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Native Americans Often Bear the Brunt of HIV

Native Americans Often Bear the Brunt of HIV

Native American
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Native HIV/AIDS Awareness Day hopes to shine some light on the disparities plaguing this neglected community.

National Native HIV/AIDS Awareness Day, held every March 20, aims to shine a light on the often-overlooked Native American population, often categorized as “other.”

Resources go to those in the most need in the hierarchy of oppression, which often leaves the “others” with scraps. Systems in place have communities in need fighting against instead of with each other. It doesn’t help that the communities highly impacted by HIV are weaponized as “others,” either.

This year’s NNHAAD theme was “Weaving our Horizon: Strength, CommUnity, and Equity” in the fight against HIV. First initiated in 2007, the annual awareness day has successfully promoted and educated Native people about HIV and AIDS by encouraging Natives to plan events to promote HIV testing and continued education. The date is in line with the first day of spring to acknowledge that in many Native cultures across the United States, the four seasons represent the cycle of life, and are thus highly respected.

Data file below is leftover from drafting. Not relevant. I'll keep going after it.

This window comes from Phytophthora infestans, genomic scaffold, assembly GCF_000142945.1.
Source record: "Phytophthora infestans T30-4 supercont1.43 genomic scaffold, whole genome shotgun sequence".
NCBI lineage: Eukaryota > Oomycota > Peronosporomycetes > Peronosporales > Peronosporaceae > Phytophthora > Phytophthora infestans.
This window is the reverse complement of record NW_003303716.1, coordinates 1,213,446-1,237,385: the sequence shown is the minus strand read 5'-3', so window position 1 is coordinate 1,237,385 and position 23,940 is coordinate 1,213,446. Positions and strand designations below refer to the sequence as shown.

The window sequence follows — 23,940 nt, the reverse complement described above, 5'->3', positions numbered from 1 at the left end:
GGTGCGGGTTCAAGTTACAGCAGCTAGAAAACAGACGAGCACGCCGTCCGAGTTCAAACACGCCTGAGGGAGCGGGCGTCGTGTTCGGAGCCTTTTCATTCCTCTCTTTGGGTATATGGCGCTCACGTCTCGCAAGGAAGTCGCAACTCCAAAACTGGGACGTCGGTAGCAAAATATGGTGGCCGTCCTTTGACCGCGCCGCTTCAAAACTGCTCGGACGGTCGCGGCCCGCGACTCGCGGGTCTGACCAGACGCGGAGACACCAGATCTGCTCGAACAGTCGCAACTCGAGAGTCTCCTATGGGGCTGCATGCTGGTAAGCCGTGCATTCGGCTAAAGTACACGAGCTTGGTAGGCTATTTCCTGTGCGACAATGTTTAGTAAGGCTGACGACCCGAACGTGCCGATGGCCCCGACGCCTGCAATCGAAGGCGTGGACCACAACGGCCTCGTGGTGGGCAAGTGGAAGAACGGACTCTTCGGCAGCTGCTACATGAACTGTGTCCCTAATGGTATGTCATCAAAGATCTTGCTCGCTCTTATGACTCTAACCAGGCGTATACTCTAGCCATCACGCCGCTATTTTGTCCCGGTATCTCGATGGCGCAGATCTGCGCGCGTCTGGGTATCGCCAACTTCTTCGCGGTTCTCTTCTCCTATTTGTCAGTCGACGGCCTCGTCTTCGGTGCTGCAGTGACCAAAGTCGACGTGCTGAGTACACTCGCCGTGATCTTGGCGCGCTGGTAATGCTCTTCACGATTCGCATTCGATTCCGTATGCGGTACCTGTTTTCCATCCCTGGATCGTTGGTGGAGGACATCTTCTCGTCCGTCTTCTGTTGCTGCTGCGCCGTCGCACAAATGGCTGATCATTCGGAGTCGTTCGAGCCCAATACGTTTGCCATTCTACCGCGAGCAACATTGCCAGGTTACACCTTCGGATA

In additional effort to spread awareness, the National Minority AIDS Council (NMAC) is hosting a live Facebook event on Tuesday, March 31 to address some of these issues. The event will be joined by Tlingit elder and long-term survivor William Hall, PrEP Navigator at the Hawai’i Island HIV/AIDS Foundation Kekoa Kealoha, and Andy Roybal.

They are also hosting a Biomedical HIV Prevention Summit in Las Vegas at the Cosmopolitan of Las Vegas on April 11-12, 2023 for those interested, as well.

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